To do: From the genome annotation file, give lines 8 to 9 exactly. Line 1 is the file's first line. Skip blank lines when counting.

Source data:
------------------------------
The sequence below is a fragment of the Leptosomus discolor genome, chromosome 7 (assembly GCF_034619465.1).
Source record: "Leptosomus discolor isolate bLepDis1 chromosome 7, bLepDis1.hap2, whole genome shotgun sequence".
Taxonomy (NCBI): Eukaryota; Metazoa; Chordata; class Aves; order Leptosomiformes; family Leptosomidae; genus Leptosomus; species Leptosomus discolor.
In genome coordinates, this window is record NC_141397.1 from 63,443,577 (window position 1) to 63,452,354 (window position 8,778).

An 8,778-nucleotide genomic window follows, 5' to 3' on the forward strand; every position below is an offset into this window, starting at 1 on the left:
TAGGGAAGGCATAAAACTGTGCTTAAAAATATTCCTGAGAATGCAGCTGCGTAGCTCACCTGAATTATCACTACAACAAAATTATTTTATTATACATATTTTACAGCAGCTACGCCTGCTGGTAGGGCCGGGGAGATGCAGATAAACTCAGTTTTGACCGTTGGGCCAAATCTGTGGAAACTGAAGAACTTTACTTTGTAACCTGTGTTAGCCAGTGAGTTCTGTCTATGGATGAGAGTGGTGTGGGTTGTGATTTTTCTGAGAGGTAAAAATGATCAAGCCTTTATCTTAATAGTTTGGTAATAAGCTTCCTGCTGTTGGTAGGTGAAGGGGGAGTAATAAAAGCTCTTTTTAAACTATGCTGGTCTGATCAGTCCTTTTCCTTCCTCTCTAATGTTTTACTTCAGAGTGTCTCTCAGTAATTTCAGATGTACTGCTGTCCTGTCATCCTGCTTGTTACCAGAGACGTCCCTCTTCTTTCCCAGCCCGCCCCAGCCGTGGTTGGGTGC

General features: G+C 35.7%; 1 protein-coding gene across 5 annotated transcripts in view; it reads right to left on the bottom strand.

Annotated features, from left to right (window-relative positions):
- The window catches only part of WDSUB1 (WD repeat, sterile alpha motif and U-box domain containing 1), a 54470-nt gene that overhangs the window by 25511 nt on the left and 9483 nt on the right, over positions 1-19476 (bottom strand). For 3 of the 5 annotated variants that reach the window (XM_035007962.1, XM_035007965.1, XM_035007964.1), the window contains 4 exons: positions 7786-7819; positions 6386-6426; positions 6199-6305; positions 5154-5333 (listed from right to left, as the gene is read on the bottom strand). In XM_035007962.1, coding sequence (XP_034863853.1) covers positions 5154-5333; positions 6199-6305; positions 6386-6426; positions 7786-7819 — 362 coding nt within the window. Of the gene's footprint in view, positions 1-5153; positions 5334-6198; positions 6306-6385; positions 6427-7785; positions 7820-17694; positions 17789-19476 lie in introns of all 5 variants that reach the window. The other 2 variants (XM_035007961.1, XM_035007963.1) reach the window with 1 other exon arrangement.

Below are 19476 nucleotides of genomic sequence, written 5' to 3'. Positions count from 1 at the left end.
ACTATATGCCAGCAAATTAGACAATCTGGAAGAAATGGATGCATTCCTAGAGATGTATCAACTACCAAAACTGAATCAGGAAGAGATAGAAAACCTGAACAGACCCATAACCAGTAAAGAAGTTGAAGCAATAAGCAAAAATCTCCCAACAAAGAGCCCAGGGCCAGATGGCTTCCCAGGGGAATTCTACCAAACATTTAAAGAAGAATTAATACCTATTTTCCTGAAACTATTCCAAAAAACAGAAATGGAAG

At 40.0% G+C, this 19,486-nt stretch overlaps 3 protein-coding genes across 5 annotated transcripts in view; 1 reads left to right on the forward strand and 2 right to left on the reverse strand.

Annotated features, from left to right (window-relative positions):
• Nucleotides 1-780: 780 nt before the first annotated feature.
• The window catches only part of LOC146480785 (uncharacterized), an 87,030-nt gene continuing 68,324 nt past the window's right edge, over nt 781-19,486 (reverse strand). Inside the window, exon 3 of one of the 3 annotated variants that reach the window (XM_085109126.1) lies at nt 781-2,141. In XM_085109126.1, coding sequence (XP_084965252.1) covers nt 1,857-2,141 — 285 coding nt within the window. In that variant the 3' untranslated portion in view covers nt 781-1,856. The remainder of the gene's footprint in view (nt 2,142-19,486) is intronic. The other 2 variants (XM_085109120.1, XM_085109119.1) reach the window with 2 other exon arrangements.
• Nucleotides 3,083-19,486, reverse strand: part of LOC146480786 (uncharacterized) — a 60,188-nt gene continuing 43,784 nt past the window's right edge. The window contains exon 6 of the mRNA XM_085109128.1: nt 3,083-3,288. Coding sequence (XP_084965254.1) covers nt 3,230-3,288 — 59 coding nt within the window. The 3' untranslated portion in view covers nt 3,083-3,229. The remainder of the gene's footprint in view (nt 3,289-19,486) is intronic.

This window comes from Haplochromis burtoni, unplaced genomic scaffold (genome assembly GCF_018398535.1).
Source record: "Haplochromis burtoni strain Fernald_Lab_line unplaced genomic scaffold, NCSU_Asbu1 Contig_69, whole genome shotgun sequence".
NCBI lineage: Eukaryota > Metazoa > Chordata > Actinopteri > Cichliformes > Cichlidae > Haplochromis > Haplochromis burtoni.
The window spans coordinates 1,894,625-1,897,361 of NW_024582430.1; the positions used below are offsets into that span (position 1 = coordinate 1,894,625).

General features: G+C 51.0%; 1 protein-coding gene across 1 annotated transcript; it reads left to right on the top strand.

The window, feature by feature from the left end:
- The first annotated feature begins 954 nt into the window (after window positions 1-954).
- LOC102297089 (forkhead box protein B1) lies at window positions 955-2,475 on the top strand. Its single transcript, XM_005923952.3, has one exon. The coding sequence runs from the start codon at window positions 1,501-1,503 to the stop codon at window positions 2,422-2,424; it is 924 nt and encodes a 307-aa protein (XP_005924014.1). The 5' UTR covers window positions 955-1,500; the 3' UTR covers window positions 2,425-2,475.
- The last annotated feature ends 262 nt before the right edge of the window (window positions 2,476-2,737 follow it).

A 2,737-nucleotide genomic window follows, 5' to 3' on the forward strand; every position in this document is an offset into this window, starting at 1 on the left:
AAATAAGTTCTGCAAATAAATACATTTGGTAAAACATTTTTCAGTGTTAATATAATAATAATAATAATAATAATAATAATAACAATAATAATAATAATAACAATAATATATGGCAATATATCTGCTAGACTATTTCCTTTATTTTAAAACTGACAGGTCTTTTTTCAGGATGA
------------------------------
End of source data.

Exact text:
Annotated features, from left to right (window-relative positions):
- The window catches only part of WDSUB1 (WD repeat, sterile alpha motif and U-box domain containing 1), a 54470-nt gene that overhangs the window by 25511 nt on the left and 9483 nt on the right, over positions 1-19476 (bottom strand). For 3 of the 5 annotated variants that reach the window (XM_035007962.1, XM_035007965.1, XM_035007964.1), the window contains 4 exons: positions 7786-7819; positions 6386-6426; positions 6199-6305; positions 5154-5333 (listed from right to left, as the gene is read on the bottom strand). In XM_035007962.1, coding sequence (XP_034863853.1) covers positions 5154-5333; positions 6199-6305; positions 6386-6426; positions 7786-7819 — 362 coding nt within the window. Of the gene's footprint in view, positions 1-5153; positions 5334-6198; positions 6306-6385; positions 6427-7785; positions 7820-17694; positions 17789-19476 lie in introns of all 5 variants that reach the window. The other 2 variants (XM_035007961.1, XM_035007963.1) reach the window with 1 other exon arrangement.